• Salvationist religions: As overcrowding produces stress and epidemic disease, the people could get disheartened about the benefits of civilization and rebel against the power elite. So we need religions to say that nature is evil, war and suffering are honourable and ‘natural’, and we must conform to a strict moral code — and have large families. And if as a result we’re miserable all our lives, we’ll get our reward in the next one. These religions teach us we’re not responsible, we need not act responsibly, that if we destroy the planet it’s not our fault, and someone else will fix it.
  • Corporatism and its political and economic propaganda: The myth machine must ensure that the teeming billions don’t realize just how bad and unsustainable the situation is, and start taking things into their own hands — with revolutions, civil wars, terrorism, and other behaviours that disrupt the population growth and consumption necessary for civilization to continue. So the corporatist elite must control the education system, preserving the myth that pre-civilization man lived a “brutish” life, the myth that wars are caused by megalomania and ‘evil’, rather than as a response to desperation and suffering and deprivation, the myth that with hard work anyone can be rich and happy, the myth that we all have a fair say in our political, legal and economic systems, the myth that our ‘leaders’ are working for democracy, rather than hoarding their wealth and power. And the corporatist elite must control the media, to perpetuate these myths, to ‘dumb down’ the citizens into mere consumers, and to keep the majority ignorant of political, economic and ecological reality. And of course the corporatist elite must continue to control the political and economic centres of power — governments and corporations — so they control the means of production, the law, and the judiciary, to keep wealth and power for themselves, and to lock up and silence those who pose a threat to it.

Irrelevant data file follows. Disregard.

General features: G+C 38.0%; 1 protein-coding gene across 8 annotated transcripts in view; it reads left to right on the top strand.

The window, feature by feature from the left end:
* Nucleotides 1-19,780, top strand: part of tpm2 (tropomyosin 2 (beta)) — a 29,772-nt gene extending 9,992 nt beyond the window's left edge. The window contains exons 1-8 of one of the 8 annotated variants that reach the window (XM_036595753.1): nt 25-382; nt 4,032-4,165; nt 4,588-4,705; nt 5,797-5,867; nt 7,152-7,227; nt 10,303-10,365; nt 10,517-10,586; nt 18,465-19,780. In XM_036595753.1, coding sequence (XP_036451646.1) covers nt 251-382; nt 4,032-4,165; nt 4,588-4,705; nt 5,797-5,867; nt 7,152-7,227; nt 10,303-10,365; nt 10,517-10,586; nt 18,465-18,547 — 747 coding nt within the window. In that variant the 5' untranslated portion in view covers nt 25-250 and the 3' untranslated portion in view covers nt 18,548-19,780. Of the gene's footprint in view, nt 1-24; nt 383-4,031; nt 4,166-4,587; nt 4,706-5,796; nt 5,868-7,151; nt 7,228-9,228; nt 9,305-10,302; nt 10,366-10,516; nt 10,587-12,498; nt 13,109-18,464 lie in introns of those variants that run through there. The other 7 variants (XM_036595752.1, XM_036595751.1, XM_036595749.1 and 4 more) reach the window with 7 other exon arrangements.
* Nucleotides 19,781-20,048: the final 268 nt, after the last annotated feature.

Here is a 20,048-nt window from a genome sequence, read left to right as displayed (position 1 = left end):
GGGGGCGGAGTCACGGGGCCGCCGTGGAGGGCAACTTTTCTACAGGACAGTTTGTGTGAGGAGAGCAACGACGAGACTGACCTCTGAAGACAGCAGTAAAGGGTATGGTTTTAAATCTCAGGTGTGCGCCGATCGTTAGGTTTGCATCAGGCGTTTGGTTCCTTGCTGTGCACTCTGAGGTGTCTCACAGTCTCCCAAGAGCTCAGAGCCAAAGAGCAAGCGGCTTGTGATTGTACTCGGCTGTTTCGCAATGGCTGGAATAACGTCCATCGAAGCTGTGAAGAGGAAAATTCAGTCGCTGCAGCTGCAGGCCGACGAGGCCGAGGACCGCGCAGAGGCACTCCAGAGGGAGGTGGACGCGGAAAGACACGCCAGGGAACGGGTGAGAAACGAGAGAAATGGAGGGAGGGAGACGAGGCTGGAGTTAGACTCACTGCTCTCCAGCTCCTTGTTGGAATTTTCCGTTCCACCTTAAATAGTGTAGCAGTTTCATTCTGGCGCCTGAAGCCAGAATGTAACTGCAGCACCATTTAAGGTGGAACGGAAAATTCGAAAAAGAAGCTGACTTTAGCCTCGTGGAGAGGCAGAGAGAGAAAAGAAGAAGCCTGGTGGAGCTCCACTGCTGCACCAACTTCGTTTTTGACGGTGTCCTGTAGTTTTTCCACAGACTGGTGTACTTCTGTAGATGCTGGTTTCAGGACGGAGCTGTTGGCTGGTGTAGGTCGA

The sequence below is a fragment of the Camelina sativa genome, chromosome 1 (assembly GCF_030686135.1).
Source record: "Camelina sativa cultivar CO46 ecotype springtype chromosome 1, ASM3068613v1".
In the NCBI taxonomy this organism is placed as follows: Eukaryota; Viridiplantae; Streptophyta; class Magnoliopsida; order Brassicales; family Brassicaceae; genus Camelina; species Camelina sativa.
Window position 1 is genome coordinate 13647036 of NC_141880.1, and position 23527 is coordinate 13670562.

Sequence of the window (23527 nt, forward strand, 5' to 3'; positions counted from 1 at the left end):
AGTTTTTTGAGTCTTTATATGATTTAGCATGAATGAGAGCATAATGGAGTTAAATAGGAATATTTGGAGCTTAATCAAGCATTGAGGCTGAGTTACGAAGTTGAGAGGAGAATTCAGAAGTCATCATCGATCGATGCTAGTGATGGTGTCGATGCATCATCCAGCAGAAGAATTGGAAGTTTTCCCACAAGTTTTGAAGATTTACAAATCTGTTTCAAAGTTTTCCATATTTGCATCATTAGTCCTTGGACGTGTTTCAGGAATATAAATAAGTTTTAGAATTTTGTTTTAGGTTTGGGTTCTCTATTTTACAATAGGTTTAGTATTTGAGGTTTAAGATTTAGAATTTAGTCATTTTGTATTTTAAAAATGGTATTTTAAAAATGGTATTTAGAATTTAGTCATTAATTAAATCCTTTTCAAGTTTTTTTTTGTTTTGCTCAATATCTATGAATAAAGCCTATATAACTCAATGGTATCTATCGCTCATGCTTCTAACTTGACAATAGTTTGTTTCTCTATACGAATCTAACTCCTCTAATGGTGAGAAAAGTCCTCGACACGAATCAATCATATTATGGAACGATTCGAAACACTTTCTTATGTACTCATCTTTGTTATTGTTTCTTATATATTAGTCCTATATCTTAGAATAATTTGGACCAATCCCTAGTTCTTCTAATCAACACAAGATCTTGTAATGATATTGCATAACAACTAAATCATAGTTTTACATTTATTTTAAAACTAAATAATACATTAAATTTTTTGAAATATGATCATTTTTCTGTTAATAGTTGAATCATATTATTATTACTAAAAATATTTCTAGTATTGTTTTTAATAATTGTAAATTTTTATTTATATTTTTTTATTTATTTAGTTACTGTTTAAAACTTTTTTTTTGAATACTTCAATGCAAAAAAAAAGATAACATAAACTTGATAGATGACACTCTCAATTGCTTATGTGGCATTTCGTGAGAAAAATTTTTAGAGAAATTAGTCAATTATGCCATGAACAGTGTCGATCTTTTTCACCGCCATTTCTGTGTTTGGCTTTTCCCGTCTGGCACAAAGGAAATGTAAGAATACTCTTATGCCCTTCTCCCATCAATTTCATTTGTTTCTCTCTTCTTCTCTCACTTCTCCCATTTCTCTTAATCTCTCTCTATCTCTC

These man-made systems — the skewed, destructive, elitist, subjugating economic, political, legal, social, health, educational, agricultural, corporate and criminal justice systems, and religions and the media — produce some poisonous by-products as well. The bankrupt and propagandizing education system crushes human initiative, creativity and imagination, so that many of the people who could get us out of this mess give up or drop out. Without imagination or conscience or knowledge of ecology, we get strip mining, clearcut forestry, massive flooding for hydro dams, and the deadly threat and toxic radioactive poisons of nuclear power and nuclear bombs — technologies that needlessly accelerate the destruction of the environment and the loss of biodiversity. With a little better education, we might have solar and wind and geothermal energy, erasable paper, hydroponics and advanced ceramics instead.